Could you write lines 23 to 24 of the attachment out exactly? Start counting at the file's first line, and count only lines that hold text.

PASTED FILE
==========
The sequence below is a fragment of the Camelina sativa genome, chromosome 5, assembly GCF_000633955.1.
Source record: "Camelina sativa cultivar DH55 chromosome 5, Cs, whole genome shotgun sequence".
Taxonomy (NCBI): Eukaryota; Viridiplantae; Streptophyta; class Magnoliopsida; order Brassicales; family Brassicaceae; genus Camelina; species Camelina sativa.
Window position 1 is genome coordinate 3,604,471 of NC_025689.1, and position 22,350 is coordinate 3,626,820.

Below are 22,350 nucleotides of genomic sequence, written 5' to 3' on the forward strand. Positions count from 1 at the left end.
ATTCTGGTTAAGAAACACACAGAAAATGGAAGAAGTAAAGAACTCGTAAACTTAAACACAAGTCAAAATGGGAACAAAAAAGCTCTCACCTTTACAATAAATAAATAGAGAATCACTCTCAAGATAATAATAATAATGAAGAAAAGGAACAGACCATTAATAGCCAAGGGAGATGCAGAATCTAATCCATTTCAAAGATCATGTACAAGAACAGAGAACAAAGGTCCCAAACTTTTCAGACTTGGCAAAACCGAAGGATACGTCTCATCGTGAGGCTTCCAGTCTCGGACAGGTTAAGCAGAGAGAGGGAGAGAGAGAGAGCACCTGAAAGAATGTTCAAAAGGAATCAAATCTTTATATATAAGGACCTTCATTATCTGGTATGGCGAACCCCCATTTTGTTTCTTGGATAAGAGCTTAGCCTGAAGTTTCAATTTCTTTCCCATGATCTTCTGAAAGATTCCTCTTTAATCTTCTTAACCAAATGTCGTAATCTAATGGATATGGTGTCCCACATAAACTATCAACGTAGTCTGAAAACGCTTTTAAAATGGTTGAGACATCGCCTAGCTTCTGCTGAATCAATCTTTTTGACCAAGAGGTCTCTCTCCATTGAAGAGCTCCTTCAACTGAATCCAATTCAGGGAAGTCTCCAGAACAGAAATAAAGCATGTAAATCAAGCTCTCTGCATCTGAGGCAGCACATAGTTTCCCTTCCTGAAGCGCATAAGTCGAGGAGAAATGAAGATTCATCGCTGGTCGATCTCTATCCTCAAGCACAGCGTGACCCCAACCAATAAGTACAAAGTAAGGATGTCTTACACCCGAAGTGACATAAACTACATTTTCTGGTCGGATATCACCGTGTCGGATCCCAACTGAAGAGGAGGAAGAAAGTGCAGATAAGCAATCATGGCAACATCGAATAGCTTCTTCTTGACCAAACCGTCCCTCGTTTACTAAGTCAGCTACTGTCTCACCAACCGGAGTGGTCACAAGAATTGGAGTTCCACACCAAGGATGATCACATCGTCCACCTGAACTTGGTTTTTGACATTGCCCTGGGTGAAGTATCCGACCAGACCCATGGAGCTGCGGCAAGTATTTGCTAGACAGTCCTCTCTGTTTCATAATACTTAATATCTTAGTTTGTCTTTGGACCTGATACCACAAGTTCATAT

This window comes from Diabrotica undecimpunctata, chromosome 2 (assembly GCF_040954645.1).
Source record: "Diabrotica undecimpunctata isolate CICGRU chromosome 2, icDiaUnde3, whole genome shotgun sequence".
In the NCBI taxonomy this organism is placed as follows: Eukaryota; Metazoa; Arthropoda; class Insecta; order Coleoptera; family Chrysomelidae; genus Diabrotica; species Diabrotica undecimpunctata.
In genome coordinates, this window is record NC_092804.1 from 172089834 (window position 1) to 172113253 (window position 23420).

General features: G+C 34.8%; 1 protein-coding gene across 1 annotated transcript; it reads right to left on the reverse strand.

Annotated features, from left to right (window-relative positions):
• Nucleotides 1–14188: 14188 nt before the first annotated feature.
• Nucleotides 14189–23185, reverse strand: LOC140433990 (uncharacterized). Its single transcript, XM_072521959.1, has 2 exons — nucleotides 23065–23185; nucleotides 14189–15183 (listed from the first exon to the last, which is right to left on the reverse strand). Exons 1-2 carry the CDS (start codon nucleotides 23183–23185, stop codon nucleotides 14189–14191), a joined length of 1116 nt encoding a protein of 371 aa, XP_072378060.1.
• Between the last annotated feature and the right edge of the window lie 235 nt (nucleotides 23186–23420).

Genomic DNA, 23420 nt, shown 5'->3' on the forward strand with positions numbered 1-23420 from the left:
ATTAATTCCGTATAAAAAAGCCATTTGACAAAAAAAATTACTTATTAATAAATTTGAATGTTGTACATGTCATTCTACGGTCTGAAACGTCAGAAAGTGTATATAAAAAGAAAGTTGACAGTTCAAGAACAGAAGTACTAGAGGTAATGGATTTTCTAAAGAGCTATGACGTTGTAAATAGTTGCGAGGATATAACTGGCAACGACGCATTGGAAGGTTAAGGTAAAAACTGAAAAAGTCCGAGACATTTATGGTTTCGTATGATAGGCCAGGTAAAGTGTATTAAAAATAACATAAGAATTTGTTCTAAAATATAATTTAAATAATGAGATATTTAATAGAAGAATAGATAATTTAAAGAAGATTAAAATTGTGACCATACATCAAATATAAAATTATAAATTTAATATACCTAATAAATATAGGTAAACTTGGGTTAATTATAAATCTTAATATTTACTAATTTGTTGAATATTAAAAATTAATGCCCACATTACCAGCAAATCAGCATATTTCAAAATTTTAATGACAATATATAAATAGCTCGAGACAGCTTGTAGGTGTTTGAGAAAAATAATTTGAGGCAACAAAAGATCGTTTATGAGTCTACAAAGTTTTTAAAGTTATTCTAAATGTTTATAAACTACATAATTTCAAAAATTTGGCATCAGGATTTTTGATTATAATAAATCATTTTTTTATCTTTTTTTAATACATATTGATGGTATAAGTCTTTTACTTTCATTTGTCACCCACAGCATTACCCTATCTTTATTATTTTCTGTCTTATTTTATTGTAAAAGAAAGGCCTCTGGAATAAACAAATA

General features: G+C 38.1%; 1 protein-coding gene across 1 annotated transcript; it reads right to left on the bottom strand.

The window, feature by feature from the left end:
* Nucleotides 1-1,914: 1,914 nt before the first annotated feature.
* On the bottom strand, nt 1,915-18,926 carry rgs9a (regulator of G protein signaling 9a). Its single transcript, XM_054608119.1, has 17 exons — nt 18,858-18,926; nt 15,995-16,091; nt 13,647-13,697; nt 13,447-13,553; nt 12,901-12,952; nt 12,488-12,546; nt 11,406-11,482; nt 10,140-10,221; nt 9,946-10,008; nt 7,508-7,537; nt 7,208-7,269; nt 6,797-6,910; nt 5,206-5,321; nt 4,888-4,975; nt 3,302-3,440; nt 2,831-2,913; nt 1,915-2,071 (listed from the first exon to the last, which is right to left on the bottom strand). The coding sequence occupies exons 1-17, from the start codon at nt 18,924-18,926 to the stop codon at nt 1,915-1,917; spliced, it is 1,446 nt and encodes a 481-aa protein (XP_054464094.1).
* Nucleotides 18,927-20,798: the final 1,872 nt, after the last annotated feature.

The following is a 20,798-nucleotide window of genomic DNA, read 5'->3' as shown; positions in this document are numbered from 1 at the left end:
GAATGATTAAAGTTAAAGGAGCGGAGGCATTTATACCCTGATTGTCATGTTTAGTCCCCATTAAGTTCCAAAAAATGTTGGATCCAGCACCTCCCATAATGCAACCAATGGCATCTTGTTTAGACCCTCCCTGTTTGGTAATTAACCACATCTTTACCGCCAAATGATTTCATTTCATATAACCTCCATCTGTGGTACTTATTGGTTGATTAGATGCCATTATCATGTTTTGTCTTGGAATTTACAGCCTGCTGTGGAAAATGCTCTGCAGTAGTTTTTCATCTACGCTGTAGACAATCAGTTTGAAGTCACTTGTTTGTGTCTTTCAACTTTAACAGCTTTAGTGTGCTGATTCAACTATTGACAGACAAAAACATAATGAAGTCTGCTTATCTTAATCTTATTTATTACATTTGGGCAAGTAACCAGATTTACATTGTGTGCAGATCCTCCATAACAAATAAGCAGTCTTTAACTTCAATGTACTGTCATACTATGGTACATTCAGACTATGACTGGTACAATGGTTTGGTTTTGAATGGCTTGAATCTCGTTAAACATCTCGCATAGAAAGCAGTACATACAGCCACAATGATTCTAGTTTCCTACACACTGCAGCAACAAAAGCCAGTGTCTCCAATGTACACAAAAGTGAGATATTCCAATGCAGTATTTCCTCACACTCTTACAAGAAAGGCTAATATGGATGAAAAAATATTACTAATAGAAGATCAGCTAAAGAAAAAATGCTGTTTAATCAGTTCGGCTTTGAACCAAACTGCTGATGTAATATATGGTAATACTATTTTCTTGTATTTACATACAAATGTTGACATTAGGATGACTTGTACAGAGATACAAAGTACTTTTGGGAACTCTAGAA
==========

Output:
The following is a 20,798-nucleotide window of genomic DNA, read 5'->3' as shown; positions in this document are numbered from 1 at the left end:
GAATGATTAAAGTTAAAGGAGCGGAGGCATTTATACCCTGATTGTCATGTTTAGTCCCCATTAAGTTCCAAAAAATGTTGGATCCAGCACCTCCCATAATGCAACCAATGGCATCTTGTTTAGACCCTCCCTGTTTGGTAATTAACCACATCTTTACCGCCAAATGATTTCATTTCATATAACCTCCATCTGTGGTACTTATTGGTTGATTAGATGCCATTATCATGTTTTGTCTTGGAATTTACAGCCTGCTGTGGAAAATGCTCTGCAGTAGTTTTTCATCTACGCTGTAGACAATCAGTTTGAAGTCACTTGTTTGTGTCTTTCAACTTTAACAGCTTTAGTGTGCTGATTCAACTATTGACAGACAAAAACATAATGAAGTCTGCTTATCTTAATCTTATTTATTACATTTGGGCAAGTAACCAGATTTACATTGTGTGCAGATCCTCCATAACAAATAAGCAGTCTTTAACTTCAATGTACTGTCATACTATGGTACATTCAGACTATGACTGGTACAATGGTTTGGTTTTGAATGGCTTGAATCTCGTTAAACATCTCGCATAGAAAGCAGTACATACAGCCACAATGATTCTAGTTTCCTACACACTGCAGCAACAAAAGCCAGTGTCTCCAATGTACACAAAAGTGAGATATTCCAATGCAGTATTTCCTCACACTCTTACAAGAAAGGCTAATATGGATGAAAAAATATTACTAATAGAAGATCAGCTAAAGAAAAAATGCTGTTTAATCAGTTCGGCTTTGAACCAAACTGCTGATGTAATATATGGTAATACTATTTTCTTGTATTTACATACAAATGTTGACATTAGGATGACTTGTACAGAGATACAAAGTACTTTTGGGAACTCTAGAA